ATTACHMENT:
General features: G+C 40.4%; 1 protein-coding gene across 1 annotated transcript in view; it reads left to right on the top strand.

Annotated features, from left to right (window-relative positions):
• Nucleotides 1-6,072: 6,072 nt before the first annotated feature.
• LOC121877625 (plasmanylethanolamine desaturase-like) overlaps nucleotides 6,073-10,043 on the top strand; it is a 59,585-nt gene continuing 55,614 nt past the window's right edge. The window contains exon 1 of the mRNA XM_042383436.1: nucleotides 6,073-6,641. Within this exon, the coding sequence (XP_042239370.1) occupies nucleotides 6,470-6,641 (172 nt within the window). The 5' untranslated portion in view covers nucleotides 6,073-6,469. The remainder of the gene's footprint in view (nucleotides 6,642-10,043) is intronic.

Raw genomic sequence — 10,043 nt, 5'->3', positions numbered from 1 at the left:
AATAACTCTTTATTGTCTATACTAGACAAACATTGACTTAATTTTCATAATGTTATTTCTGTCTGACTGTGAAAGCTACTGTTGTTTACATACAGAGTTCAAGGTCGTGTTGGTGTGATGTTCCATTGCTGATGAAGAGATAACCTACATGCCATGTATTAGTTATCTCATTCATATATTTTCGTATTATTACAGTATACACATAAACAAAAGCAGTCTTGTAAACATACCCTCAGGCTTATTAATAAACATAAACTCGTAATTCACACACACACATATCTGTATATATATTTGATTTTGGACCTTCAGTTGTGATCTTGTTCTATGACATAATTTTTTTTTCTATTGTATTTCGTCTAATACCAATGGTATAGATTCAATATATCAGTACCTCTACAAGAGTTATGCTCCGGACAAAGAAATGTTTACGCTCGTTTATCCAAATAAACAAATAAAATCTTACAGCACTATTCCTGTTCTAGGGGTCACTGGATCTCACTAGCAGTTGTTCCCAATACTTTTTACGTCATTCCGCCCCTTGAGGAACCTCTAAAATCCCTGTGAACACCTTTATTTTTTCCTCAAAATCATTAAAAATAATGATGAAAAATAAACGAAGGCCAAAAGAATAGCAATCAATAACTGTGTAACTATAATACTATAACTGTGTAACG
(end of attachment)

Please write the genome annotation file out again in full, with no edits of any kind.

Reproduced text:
General features: G+C 40.4%; 1 protein-coding gene across 1 annotated transcript in view; it reads left to right on the top strand.

Annotated features, from left to right (window-relative positions):
• Nucleotides 1-6,072: 6,072 nt before the first annotated feature.
• LOC121877625 (plasmanylethanolamine desaturase-like) overlaps nucleotides 6,073-10,043 on the top strand; it is a 59,585-nt gene continuing 55,614 nt past the window's right edge. The window contains exon 1 of the mRNA XM_042383436.1: nucleotides 6,073-6,641. Within this exon, the coding sequence (XP_042239370.1) occupies nucleotides 6,470-6,641 (172 nt within the window). The 5' untranslated portion in view covers nucleotides 6,073-6,469. The remainder of the gene's footprint in view (nucleotides 6,642-10,043) is intronic.

Raw genomic sequence — 10,043 nt, 5'->3', positions numbered from 1 at the left:
AATAACTCTTTATTGTCTATACTAGACAAACATTGACTTAATTTTCATAATGTTATTTCTGTCTGACTGTGAAAGCTACTGTTGTTTACATACAGAGTTCAAGGTCGTGTTGGTGTGATGTTCCATTGCTGATGAAGAGATAACCTACATGCCATGTATTAGTTATCTCATTCATATATTTTCGTATTATTACAGTATACACATAAACAAAAGCAGTCTTGTAAACATACCCTCAGGCTTATTAATAAACATAAACTCGTAATTCACACACACACATATCTGTATATATATTTGATTTTGGACCTTCAGTTGTGATCTTGTTCTATGACATAATTTTTTTTTCTATTGTATTTCGTCTAATACCAATGGTATAGATTCAATATATCAGTACCTCTACAAGAGTTATGCTCCGGACAAAGAAATGTTTACGCTCGTTTATCCAAATAAACAAATAAAATCTTACAGCACTATTCCTGTTCTAGGGGTCACTGGATCTCACTAGCAGTTGTTCCCAATACTTTTTACGTCATTCCGCCCCTTGAGGAACCTCTAAAATCCCTGTGAACACCTTTATTTTTTCCTCAAAATCATTAAAAATAATGATGAAAAATAAACGAAGGCCAAAAGAATAGCAATCAATAACTGTGTAACTATAATACTATAACTGTGTAACG